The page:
I pay in full, but I like the option of not having to pay if I couldnt. It hasnt happened in 10 years, but I like knowing that in a crunch I could get by just making my min payment.

  4. James says:

    there’s also the standard American Express green card, which is also a charge card, and i believe, annual fee less than 100 a year

  5. jsbrendog says:

    i never knew this was an option. one i would never consider, but itneresting nonetheless…

  6. hoht says:

    Thanks for the post Jim, I always learn something new every time I come to your blog. 😀

  7. aua868s says:

    seems like charge cards are for the road warriors who could spill out out thousands of dollars every week on flight, hotel, rental car and entertainment…i was one among them for a while, but glad to be done with that spend time at home.

  8. CK says:

    I thought Diners Club was a charge card, no?

  9. Rod says:

    Well I have had all three types of cards, and here in Germany most banks will only issue credit cards which are really charge cards with set limits to customers. You can ask for a “credit card” but it is almost frowned upon. In general switching to this model has meant I simply stopped borrowing cash, which in the long run is sensible. Also I echo the comments about security. I use my cards for travel, so you are never sure if a restaurant is really genuine, therefore using a charge card avoids problems later on should card fraud occur. As for Amex the no-present spending limit really only means your predicted level of disposable income plus what you have shown you can repay. When I have had some rather expensive months I have to say Amex have been very helpful and have always granted me a spending limit of what I have asked for. Therefore if you ask in advance you can in effect get a sort of credit limit, it also has the effect of discouraging long term excessive spending.

  10. eric says:

    Yeah I think Amex is the only one that still has them…but I’ll stick with no annual fee cards until there’s a better reason not to… 🙂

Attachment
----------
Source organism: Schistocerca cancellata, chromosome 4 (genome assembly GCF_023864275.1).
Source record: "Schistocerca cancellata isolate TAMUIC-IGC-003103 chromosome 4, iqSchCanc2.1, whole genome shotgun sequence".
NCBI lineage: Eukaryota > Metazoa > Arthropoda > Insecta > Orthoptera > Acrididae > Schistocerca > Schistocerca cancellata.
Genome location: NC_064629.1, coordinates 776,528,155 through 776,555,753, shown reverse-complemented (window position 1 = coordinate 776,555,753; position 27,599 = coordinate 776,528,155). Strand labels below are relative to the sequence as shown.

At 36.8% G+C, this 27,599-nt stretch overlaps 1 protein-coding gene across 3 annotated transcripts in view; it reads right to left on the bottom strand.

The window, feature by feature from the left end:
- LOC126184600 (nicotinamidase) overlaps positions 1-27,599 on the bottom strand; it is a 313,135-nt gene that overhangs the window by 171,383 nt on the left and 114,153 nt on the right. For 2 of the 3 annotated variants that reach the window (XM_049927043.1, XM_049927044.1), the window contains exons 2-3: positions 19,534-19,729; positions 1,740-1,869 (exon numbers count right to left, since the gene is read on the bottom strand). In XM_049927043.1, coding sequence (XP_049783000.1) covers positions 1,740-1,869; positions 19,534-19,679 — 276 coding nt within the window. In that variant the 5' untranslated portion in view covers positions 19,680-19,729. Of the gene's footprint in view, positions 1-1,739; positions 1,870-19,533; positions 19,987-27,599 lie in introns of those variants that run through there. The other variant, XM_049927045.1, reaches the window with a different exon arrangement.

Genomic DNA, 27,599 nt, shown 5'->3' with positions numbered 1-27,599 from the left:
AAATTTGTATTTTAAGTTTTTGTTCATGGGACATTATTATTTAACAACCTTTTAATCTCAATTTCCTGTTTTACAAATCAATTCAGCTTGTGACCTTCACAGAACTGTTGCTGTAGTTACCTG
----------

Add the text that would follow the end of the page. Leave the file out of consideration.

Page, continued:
11. The advantage of a charge card, high annual fee notwithstanding, is that you don’t carry a balance in perpetuity.

    In the credit industry there’s a saying, “once a Visa, always a Visa”. If you like the benefits of credit cards, but aren’t so good at managing your credit, charge cards are most definately an option.

    It wasn’t mentioned in the post, but a lot of business people use American Express cards as an in-and-out account for travel and other expenses. It’s a great money management tool that keeps you from building up a large, revolving debt.

  12. Rod says:

    Kevin, yes I agree with your points on business travel and not building up large balances. It should be noted that banks in some EC countries, especially Germany and I gather Austria often charge for credit card accounts, anything from €20-65 per year – with reductions if you spend over certain lavels. Therefore paying for Amex is not much different to many other banks offerings. However some Amex cards offer no charge if you spend so much on then, the Blue card for example is free if you spend over €3500 per year.

  13. Pat says:

    American Express does offer a basic card with no annual fee.